Aide to Northampton mayors ends 22-year run
NORTHAMPTON — Nobody has had a better view of local government in Northampton over the last two decades than Corinne Philippides.
As executive secretary to three mayors since 1992, Philippides has tracked down answers for — or simply listened — to thousands of residents looking for the mayor, served as a confidant to most of the city’s political elite and lived on the front lines of city government without involving herself in a debate or becoming part of the story.
Now, after 22 years and four months, Philippides is retiring from a job that’s fed her love of politics since 1992.
“I’m a political junkie and this was the best possible job for me,” Philippides, 63, of Greenfield, said Friday morning, shortly before about 50 government officials and politicians feted her with stories, citations and congratulations at a City Hall party.
The journey to her position of “serving at the pleasure of the mayor” began in a small lunchroom of a local health insurance company in the 1980s when Philippides and a co-worker, Mary Ford, would meet for lunch and discuss their shared political beliefs. It wasn’t long before Ford began talking about pursuing local office, first as a city councilor and then as mayor.
“She said, ‘I’m going to run for mayor and if I win, I want you to work for me,’” Philippides recalled. “I couldn’t believe I could make a living out of it.”
So in January 1992, Ford and Philippides walked into City Hall’s corner office to start an eight-year run together. Ford said Philippides became her “emotional prop,” reminding her when to take a break, when to think about an issue before making a decision or, conversely, when to be decisive.
“I could not have become the first woman mayor and done the job without Corinne,” Ford said.
Two days into the job, then-U.S. Sen. John Kerry walked into the mayor’s office to congratulate Ford.
“She wasn’t there so I got to meet him and I said to myself, ‘this is going to be really good,’” Philippides said, noting that she stumbled across Rolodex cards while cleaning her desk Friday for Gloria Steinem, Geraldine Ferraro and Nora Ephron.
Since then, she’s met many of her political idols, from the late U.S. Sen. Edward Kennedy to several state governors including Deval Patrick, U.S. Sen. Elizabeth Warren and many more.
Kennedy, in fact, left her a personal phone message one day years ago she still cherishes today.
While answering phones and dealing with a sometimes frustrated public were parts of the job Philippides likely won’t miss, she will regret no longer watching policy decisions come together, working with longtime co-workers and meeting many of her political idols.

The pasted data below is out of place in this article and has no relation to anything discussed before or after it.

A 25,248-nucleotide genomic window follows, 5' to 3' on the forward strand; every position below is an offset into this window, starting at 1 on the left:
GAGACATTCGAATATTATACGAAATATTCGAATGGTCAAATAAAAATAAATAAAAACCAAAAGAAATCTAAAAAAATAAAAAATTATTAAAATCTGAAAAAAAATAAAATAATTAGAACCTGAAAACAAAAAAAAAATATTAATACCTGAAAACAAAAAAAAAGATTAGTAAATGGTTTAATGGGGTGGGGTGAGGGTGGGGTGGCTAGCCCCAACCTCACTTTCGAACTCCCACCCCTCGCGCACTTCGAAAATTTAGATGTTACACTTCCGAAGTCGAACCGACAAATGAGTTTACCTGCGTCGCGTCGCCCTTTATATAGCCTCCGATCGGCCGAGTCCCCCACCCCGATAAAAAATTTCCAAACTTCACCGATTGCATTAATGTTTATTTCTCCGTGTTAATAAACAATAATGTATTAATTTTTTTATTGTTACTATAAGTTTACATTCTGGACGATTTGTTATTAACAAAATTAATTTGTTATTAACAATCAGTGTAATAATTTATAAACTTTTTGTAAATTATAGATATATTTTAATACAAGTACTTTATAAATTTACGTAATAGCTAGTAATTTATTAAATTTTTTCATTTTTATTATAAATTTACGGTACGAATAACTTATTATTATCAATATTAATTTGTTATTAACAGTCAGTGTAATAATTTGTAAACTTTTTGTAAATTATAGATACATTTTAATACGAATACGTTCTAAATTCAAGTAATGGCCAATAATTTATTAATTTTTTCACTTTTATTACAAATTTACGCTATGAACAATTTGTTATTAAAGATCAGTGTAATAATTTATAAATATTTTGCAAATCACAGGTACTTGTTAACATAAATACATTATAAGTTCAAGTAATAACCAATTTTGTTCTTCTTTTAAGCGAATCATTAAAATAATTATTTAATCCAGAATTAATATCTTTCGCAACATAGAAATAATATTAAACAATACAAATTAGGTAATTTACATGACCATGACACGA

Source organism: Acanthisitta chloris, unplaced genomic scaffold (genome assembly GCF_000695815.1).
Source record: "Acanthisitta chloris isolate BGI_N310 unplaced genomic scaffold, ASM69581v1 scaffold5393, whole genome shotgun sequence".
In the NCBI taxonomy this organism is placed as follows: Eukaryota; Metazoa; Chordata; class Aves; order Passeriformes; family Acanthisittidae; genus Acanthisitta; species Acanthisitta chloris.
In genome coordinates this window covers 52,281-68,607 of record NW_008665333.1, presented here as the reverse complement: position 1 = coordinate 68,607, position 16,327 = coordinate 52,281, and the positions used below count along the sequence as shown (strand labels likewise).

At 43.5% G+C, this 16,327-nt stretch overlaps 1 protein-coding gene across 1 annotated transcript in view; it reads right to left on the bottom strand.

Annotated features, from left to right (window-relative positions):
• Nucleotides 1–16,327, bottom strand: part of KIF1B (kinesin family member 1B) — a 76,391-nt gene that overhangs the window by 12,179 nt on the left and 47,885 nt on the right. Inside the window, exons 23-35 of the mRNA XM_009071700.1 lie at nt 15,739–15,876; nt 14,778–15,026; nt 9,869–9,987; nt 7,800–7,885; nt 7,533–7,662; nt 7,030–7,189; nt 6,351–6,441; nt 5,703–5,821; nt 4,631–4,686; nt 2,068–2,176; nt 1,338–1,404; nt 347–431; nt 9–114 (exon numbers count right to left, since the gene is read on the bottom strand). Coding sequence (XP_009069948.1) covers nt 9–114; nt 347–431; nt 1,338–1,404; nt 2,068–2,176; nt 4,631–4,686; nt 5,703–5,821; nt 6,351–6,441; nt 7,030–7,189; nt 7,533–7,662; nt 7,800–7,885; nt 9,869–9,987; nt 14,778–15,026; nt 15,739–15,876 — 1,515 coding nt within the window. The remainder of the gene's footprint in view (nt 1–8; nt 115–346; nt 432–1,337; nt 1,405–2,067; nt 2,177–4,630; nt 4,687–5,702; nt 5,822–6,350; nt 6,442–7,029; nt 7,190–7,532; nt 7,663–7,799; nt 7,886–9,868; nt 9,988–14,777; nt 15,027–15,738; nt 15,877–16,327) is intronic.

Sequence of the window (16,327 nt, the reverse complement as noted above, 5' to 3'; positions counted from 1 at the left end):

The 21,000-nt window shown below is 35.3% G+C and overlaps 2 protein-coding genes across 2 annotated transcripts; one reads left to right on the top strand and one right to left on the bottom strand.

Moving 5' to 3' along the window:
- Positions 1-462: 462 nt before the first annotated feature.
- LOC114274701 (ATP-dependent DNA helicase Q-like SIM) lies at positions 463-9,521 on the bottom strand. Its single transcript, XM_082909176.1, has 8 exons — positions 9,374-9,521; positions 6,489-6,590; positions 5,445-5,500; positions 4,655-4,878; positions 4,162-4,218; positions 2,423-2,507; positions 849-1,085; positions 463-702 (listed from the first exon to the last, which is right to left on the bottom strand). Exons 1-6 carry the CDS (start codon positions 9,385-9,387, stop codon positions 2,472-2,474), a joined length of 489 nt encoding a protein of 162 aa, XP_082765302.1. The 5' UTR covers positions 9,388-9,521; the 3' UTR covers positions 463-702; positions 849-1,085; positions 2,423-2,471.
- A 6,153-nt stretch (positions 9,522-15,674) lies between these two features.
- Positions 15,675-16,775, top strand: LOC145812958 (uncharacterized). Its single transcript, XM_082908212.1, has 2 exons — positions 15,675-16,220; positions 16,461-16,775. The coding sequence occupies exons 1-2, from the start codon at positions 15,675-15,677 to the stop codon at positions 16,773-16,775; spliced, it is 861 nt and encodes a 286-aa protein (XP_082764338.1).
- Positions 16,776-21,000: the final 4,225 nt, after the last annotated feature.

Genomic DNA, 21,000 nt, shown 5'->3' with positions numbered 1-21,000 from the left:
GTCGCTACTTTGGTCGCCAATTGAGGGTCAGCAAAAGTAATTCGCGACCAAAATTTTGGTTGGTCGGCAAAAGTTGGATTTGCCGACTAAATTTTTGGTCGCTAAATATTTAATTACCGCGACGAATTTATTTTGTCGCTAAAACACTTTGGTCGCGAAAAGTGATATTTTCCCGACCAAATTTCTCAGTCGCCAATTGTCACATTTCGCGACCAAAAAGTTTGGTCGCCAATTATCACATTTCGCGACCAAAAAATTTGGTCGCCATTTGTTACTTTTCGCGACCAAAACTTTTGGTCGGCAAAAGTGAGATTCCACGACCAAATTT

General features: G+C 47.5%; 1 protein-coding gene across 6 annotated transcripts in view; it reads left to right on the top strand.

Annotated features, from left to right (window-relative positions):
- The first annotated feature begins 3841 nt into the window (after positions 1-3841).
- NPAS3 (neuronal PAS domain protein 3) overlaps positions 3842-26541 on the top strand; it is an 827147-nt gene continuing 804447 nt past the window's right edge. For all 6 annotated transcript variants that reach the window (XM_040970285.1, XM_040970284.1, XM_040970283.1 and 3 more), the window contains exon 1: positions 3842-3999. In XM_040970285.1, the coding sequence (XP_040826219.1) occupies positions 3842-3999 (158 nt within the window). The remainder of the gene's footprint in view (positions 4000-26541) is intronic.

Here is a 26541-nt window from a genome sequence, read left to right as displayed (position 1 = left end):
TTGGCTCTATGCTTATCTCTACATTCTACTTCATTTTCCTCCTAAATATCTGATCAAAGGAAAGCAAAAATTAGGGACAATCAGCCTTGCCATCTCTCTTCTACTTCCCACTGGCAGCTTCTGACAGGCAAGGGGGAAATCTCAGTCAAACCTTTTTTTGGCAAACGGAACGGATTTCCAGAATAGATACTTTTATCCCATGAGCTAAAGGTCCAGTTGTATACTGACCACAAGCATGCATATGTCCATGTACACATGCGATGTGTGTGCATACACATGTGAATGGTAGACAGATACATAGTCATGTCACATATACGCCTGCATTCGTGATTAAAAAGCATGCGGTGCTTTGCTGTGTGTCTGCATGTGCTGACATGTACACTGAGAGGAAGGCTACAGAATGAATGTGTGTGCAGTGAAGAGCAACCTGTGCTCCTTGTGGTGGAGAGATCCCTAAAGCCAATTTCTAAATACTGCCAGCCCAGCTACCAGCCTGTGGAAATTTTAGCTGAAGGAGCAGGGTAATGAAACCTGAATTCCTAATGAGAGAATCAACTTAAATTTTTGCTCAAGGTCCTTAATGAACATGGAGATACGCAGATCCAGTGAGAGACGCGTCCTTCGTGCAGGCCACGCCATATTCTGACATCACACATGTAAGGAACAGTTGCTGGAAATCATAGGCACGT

Former Mayor Clare Higgins and Mayor David J. Narkewicz both sought to keep Philippides on staff when they were elected, and they often leaned on her guidance and knowledge. All three mayors say Philippides has an uncanny ability to relate to nearly everyone she comes in contact with.
“She’s the best,” Higgins said. “She’s one of the smartest and most compassionate people I know.”
Higgins told a story about an elderly woman who used to call every city department every day. When Higgins asked the woman to only call the mayor’s office, she did so repeatedly. And on most days Philippides fielded the call, listened to the woman and treated her with respect.
“Every person who came in the door got her full attention and compassion,” said Higgins, tearing up. “You can’t find that.”
Philippides said she always viewed the job as triage.
“Everyone wants to speak to the mayor or see the mayor,” she said. “My job is to find out what they really need and can I get them an answer more quickly. This office is the first resource for people when they don’t know where to go and it’s the last resource if they haven’t had a good experience.”
Higgins recalled her early interactions with Philippides in 1994 after she was elected to the City Council. She often called the mayor’s office looking for Ford and wound up shooting the breeze with her future assistant.
“Behind that sort of reserve is an incredibly friendly person,” she said.
Narkewicz said Philippides’ retirement, while great for her personally, will be a loss for the city.
“She has literally touched thousands of lives in the community,” Narkewicz said. “It’s a big loss, but obviously it’s well earned.”
At Friday’s ceremony, Philippides received citations from the office of U.S. Rep. James McGovern, Gov. Deval Patrick, the state Senate through Sen. Stanley Rosenberg, D-Amherst, and the state House of Representatives through Peter Kocot.
Kocot joked that no one has put him on hold as many times as Philippides, but he also noted that “Northampton is a great place in no small part because of the work you have done.”
Additionally, the three mayors presented her with a framed photograph of City Hall that they all signed. Friday’s party drew several current and former city councilors, nearly every department head and numerous city employees.
In brief remarks, Philippides, in her self-depreciating way, thanked them all for their “patience” and for “putting up with me.”
As for her retirement, Philippides said she looks forward to nurturing her passion for the arts and neoclassical architecture. She intends to take an online course in ancient Greek history taught by Yale University professor Donald Kagan.
She will continue to join her husband on trips to his native homeland of Greece, a country the Queens, N.Y.-native has visited some 20 times but will do so now without having the time constraints of having to get back to work.